48 birdwatchersdigest.com • January/February’ 17 • bird Watcher’sdigest
habitat wasn’t normal for this
species, he notified an advanced
birder in the area, who verified
the find. It was a distinctive
black rail call.
Word soon spread. The farmer halted his haying efforts and
prepared to host the hundreds of
birders who were sure to descend
on his property. He knew birders
would want to add this rarity to
their life list, and that is exactly
what happened as the bird stuck
around long enough for most
birders to hear the distinctive
calls. A few were able to actually view and photograph it. As
it turned out, it was not one but
a pair of black rails, and they
nested there, producing a brood
of seven chicks.
Earlier that spring, a rock
wren appeared at an Amish-owned and operated business
in Holmes County near Mt.
Hope. The company happened
to employ one of the area’s top
birders, who is also Amish. He
knew the bird was a rock wren,
and he also knew that it was far
out of its normal range.
A second opinion was
obtained to verify the find before
the report of the rock wren was
broadcast. Again, hundreds of
birders descended on the area to
try to see the second rock wren
ever recorded in Ohio. Many
were successful in catching a
glimpse of the bird; a few even
got to hear it sing.
answer as to why the greater
Holmes County, Ohio, area
records so many rare bird species.
The answer is simply that with all
these trained eyes and ears alert
during daily activities, unusual
birds and bird calls seldom go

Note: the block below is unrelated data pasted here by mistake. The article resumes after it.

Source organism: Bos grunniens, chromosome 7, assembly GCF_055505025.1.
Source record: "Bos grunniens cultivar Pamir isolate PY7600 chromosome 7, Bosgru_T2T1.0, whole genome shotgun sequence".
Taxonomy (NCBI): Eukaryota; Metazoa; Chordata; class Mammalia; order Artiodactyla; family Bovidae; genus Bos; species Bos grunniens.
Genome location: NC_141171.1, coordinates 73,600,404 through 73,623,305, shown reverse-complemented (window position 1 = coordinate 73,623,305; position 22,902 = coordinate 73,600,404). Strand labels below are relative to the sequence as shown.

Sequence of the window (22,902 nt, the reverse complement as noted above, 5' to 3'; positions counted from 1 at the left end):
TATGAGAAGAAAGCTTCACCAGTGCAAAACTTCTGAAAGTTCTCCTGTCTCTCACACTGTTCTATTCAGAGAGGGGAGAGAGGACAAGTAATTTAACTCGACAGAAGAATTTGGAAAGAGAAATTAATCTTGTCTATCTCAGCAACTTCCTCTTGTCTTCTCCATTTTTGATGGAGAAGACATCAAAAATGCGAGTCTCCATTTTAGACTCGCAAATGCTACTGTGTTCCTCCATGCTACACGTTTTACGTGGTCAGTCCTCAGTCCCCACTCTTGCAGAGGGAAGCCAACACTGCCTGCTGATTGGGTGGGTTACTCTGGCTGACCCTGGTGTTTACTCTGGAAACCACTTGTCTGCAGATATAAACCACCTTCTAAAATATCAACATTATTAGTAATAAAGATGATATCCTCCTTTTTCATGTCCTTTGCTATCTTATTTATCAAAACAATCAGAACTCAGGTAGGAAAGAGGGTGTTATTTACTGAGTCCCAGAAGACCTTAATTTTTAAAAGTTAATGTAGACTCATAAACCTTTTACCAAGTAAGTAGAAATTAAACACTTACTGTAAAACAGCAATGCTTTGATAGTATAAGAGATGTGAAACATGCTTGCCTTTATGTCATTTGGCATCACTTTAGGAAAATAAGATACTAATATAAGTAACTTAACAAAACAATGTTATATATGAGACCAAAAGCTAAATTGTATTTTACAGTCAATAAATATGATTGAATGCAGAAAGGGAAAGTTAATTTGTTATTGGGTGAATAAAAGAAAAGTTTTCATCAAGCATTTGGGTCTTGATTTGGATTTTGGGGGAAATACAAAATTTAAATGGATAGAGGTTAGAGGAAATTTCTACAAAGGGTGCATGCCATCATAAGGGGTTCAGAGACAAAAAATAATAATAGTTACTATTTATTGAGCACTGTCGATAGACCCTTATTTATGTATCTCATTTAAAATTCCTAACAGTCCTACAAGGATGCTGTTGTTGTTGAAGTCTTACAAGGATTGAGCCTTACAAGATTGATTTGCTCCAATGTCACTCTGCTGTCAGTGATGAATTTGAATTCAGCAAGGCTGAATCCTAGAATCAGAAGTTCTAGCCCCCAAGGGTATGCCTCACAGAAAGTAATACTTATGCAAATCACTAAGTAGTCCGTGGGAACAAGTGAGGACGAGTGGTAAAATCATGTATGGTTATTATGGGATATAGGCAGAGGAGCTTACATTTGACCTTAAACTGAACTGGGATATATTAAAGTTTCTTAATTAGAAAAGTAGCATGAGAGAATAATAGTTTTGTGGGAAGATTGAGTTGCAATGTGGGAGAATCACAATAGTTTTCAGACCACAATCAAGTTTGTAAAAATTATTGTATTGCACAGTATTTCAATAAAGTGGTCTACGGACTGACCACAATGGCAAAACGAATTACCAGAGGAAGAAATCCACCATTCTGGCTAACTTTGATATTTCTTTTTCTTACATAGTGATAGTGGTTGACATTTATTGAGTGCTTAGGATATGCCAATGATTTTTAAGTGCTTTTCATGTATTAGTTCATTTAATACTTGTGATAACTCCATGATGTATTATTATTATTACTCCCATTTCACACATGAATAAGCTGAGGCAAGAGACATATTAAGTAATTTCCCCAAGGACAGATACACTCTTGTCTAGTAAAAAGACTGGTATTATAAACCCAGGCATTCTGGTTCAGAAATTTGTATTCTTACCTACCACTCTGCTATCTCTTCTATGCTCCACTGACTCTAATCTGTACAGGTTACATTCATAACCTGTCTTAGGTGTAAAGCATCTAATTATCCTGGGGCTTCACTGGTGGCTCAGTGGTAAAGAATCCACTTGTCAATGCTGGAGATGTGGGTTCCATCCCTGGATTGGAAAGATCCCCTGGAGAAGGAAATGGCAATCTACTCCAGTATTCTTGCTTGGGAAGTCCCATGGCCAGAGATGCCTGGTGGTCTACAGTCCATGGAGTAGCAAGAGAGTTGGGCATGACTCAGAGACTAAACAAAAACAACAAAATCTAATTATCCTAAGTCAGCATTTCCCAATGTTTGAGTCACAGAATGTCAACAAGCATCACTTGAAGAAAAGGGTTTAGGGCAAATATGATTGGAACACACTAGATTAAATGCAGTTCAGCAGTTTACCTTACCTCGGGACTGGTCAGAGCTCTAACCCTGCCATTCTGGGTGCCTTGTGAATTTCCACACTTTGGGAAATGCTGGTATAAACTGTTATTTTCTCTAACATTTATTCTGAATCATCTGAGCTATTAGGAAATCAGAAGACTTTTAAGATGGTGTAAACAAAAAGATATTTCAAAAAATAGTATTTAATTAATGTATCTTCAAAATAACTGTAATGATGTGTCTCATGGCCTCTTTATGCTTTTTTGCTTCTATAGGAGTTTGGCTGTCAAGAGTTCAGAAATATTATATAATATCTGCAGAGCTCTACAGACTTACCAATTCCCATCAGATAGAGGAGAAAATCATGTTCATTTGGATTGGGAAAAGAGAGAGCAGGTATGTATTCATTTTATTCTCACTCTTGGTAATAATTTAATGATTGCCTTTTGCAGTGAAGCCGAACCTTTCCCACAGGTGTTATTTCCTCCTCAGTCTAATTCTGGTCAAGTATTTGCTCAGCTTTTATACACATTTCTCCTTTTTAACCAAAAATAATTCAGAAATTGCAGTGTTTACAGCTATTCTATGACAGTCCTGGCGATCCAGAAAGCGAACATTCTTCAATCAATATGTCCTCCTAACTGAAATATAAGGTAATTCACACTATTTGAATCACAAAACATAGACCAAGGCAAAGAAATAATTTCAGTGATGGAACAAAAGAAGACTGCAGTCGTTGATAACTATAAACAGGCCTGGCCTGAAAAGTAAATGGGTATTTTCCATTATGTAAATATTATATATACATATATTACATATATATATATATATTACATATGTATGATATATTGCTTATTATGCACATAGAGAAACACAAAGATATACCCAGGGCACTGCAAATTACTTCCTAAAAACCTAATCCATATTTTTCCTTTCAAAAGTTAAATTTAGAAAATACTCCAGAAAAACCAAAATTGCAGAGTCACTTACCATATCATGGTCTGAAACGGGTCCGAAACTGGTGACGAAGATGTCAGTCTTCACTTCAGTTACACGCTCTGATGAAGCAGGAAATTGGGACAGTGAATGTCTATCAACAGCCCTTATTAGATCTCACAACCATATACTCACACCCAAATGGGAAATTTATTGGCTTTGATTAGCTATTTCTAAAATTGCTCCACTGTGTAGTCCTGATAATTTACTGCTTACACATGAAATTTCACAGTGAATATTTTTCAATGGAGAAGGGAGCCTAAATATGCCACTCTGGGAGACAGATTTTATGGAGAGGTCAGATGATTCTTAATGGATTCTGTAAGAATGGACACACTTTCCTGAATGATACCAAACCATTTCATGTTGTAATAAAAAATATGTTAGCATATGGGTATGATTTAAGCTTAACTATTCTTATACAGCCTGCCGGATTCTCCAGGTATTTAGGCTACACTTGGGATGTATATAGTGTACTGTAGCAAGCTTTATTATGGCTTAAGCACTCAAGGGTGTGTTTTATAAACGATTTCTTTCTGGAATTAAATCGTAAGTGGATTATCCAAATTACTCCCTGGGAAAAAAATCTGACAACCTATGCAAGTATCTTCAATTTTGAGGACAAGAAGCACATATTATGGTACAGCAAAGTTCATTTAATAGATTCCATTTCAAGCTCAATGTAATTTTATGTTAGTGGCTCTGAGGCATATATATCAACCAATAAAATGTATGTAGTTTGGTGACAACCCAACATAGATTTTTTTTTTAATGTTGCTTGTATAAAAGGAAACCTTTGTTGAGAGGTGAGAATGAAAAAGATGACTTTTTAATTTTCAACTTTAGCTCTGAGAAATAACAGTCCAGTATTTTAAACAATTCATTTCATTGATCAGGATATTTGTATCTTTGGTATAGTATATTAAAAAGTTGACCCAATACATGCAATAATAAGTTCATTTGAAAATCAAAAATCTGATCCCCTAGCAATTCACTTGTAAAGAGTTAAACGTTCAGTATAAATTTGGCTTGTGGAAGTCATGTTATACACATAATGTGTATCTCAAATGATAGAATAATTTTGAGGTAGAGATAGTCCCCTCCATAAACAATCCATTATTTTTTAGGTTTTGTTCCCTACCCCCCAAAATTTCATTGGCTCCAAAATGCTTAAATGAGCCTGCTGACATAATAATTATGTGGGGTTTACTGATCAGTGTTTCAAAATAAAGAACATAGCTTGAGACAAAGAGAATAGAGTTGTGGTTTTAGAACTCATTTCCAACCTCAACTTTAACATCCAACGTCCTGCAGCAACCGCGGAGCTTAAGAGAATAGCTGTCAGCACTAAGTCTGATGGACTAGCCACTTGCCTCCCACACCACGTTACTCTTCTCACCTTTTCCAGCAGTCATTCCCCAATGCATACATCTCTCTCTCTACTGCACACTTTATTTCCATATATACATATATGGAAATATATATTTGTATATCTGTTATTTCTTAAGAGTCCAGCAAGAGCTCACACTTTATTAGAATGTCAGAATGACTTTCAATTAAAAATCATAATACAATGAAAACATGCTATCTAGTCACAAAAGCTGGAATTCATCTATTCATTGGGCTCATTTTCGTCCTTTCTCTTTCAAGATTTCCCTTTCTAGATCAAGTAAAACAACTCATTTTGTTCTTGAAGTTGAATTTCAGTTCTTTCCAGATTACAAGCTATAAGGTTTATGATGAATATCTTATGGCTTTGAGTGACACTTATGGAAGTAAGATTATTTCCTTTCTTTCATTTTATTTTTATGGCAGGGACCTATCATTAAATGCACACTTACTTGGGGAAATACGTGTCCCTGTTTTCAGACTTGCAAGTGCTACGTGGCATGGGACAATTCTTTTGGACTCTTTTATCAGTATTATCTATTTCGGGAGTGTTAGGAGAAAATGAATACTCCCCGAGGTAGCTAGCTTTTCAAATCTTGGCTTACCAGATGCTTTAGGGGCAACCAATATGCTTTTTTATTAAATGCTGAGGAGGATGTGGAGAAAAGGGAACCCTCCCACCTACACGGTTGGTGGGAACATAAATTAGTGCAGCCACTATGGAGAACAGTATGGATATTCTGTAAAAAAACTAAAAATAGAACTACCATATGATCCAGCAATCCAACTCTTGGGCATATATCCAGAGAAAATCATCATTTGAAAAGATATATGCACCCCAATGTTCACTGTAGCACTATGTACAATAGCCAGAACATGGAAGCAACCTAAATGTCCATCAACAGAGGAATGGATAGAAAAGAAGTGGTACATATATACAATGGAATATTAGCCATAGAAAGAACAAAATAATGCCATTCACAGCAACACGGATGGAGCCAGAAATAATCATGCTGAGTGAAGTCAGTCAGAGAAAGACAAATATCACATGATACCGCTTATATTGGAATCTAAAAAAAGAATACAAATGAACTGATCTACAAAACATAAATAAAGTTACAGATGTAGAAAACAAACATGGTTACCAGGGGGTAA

The discovery of a black rail
on an Amish farm in neighboring
Coshocton County, Ohio, in early
June 2014 perfectly proves the
point. The unusually wet spring
delayed even horse-drawn equipment from getting into fields,
including for haymaking, one of
the first harvesting activities of
the growing season.
By the time one Amish farmer
was able to enter the hay field for
the first cutting, the hay was both
thicker and higher than normal.
While he was mowing the crop,
the long stems of the mixed
legumes became entangled in the
mowing machine. To remedy the
problem, the farmer had to turn
off the machine’s gasoline engine.
Then he heard an unusual
birdcall. A farmer who was cutting hay in an air-conditioned
tractor cab likely wouldn’t have
heard the bird. The Amish man
suspected the call was that of a
rail, but he didn’t know which
one. He stopped what he was
doing, hurried down the hill to
his house, and looked up rails in
his bird guide.
When he realized that it might
be a black rail, even though the